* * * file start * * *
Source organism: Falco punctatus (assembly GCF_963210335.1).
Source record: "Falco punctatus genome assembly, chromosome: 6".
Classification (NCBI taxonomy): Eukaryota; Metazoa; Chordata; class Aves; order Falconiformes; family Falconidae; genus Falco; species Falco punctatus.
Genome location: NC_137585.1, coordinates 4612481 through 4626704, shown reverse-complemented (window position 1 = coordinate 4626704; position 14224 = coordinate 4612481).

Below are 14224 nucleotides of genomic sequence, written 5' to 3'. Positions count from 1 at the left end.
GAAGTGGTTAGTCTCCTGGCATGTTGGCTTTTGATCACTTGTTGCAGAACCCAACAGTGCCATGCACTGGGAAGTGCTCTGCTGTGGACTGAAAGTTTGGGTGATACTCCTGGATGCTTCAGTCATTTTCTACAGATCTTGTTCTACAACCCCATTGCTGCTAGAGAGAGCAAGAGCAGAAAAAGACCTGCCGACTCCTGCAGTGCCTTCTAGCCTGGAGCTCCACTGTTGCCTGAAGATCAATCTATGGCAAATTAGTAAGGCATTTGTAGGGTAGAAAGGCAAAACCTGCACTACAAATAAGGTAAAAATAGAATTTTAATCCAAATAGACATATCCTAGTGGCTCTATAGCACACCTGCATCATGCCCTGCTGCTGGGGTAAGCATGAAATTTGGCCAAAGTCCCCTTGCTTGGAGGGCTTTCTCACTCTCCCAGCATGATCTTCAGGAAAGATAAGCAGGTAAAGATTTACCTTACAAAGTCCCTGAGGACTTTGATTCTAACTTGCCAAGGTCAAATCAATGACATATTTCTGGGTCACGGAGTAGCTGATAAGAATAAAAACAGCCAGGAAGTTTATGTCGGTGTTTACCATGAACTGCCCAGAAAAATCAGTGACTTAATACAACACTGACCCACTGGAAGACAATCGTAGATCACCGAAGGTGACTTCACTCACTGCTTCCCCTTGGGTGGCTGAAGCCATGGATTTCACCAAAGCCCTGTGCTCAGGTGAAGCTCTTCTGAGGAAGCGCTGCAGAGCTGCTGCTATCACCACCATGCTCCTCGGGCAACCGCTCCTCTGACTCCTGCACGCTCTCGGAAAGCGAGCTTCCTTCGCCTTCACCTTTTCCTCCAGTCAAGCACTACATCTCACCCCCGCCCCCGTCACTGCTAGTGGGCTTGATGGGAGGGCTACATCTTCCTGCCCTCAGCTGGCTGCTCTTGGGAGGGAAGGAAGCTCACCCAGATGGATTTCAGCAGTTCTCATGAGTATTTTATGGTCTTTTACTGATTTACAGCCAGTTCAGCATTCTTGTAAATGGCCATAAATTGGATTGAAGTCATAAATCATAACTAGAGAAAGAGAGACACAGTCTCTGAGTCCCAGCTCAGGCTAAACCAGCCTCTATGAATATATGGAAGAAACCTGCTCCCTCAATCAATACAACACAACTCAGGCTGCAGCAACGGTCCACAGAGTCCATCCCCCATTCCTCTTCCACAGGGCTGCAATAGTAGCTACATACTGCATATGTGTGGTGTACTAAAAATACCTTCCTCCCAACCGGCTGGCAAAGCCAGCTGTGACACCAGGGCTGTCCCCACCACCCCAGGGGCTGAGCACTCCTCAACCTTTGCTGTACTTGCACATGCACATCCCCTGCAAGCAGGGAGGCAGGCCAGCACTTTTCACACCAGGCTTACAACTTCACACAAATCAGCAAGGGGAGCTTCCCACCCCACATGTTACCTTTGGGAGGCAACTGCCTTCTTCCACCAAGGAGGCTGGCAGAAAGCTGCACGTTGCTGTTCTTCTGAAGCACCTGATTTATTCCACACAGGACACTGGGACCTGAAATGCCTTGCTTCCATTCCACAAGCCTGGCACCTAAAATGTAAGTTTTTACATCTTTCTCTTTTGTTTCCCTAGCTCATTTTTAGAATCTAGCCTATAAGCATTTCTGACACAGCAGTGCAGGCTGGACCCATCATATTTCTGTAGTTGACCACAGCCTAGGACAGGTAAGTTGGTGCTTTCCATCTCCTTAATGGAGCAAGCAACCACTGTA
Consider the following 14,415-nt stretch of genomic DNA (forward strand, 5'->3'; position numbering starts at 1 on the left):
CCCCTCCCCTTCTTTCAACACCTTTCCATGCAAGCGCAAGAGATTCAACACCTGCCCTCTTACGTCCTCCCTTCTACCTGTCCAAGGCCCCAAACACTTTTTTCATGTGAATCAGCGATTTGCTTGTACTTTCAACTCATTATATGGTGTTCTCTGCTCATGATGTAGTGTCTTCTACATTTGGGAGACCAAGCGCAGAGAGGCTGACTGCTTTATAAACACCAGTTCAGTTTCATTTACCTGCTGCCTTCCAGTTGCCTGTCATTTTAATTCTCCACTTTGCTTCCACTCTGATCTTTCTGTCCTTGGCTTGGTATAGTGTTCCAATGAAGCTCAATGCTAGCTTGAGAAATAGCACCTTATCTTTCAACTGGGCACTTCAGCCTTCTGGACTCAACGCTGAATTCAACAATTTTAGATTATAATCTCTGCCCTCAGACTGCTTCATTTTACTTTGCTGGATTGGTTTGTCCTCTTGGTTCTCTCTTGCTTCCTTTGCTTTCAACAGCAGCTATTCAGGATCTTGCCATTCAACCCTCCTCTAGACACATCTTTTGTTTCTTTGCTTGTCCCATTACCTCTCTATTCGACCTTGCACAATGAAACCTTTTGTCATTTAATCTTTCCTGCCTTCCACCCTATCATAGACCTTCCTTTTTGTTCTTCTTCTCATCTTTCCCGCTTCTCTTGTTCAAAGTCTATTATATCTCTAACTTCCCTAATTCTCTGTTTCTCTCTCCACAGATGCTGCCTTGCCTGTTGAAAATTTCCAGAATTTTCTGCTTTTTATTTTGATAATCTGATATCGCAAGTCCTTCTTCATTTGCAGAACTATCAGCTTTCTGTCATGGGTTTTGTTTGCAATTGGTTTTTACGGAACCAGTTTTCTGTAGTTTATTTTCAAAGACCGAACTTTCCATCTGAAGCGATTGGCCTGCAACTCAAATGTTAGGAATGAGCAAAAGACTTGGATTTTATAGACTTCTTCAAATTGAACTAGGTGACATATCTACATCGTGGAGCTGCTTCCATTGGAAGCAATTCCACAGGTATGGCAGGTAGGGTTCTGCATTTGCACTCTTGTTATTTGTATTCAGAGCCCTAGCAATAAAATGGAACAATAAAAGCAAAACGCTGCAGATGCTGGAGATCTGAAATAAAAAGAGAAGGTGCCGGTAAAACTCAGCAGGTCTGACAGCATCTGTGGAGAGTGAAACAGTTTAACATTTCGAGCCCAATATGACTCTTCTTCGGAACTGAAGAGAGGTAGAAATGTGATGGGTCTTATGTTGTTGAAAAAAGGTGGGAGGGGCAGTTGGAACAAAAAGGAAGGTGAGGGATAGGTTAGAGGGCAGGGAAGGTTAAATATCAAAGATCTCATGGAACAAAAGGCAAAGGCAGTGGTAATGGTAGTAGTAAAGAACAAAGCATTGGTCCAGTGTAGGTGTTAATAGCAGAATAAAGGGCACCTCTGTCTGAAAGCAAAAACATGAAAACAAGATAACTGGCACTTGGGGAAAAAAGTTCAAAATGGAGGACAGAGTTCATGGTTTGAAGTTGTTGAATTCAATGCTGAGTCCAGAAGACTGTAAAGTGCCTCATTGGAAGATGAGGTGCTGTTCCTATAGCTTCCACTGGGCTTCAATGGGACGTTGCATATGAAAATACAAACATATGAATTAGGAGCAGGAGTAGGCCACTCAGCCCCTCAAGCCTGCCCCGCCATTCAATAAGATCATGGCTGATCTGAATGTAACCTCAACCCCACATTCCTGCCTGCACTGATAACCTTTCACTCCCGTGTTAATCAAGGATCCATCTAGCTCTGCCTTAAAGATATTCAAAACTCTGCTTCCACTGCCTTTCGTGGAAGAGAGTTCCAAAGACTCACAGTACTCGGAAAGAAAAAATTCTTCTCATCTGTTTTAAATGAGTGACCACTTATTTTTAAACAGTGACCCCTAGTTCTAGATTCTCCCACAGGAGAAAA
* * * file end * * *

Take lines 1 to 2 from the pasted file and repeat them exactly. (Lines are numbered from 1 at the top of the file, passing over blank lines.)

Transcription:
Source organism: Falco punctatus (assembly GCF_963210335.1).
Source record: "Falco punctatus genome assembly, chromosome: 6".